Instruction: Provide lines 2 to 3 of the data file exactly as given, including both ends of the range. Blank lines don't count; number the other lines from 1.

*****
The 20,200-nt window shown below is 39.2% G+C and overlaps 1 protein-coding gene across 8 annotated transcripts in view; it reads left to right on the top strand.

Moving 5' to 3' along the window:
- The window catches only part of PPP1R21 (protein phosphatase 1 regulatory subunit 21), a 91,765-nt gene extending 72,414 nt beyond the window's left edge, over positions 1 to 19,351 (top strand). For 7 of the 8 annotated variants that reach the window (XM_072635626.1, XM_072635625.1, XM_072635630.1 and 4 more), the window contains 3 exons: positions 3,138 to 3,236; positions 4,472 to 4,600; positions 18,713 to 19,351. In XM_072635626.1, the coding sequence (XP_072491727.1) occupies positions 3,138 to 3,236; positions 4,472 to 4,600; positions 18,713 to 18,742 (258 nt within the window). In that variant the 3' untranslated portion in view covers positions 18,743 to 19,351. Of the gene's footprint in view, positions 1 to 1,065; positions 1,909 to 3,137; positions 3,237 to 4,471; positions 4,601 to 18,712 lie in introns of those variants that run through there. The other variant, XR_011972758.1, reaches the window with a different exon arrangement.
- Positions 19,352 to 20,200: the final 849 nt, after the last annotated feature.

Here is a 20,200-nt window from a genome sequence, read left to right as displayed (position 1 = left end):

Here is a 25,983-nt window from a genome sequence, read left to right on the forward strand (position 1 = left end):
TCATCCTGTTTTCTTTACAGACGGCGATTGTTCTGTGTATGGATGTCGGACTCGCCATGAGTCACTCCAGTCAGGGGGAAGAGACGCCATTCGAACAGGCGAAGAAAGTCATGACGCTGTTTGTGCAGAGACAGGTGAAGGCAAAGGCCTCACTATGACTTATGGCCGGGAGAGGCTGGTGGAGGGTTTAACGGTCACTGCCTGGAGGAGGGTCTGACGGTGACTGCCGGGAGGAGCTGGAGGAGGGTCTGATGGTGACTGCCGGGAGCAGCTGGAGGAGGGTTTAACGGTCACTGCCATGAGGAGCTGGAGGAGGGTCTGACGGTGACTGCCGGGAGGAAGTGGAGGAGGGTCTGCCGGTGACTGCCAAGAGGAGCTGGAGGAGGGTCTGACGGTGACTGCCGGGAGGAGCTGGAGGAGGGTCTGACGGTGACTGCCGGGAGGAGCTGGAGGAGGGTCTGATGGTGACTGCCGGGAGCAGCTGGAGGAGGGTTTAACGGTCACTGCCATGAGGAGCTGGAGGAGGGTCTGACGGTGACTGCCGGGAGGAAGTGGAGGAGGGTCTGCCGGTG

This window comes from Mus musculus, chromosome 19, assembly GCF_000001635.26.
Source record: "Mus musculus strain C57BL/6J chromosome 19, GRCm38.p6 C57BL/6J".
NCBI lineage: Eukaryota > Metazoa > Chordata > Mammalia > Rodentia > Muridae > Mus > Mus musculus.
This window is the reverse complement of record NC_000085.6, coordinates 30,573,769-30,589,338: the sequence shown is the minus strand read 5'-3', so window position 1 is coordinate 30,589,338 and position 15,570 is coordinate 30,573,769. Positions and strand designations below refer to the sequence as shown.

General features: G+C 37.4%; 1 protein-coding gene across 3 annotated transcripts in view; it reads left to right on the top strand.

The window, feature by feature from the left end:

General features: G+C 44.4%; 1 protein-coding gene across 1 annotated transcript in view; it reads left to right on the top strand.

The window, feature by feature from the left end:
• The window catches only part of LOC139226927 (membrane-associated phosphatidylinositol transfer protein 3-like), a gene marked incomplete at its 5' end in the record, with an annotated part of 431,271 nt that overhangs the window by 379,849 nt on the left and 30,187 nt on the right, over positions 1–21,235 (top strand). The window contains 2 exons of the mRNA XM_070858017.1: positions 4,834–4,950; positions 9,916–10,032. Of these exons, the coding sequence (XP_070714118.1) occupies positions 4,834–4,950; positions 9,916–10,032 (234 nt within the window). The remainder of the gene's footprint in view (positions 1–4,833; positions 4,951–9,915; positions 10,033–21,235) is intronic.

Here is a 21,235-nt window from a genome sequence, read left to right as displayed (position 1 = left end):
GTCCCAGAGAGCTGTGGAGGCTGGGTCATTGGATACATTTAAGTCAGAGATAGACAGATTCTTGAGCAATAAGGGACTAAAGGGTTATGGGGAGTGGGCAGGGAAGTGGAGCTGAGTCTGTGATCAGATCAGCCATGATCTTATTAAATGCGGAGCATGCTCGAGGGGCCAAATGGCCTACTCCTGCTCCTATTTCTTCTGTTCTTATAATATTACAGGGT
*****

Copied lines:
Moving 5' to 3' along the window:
- The window catches only part of PPP1R21 (protein phosphatase 1 regulatory subunit 21), a 91,765-nt gene extending 72,414 nt beyond the window's left edge, over positions 1 to 19,351 (top strand). For 7 of the 8 annotated variants that reach the window (XM_072635626.1, XM_072635625.1, XM_072635630.1 and 4 more), the window contains 3 exons: positions 3,138 to 3,236; positions 4,472 to 4,600; positions 18,713 to 19,351. In XM_072635626.1, the coding sequence (XP_072491727.1) occupies positions 3,138 to 3,236; positions 4,472 to 4,600; positions 18,713 to 18,742 (258 nt within the window). In that variant the 3' untranslated portion in view covers positions 18,743 to 19,351. Of the gene's footprint in view, positions 1 to 1,065; positions 1,909 to 3,137; positions 3,237 to 4,471; positions 4,601 to 18,712 lie in introns of those variants that run through there. The other variant, XR_011972758.1, reaches the window with a different exon arrangement.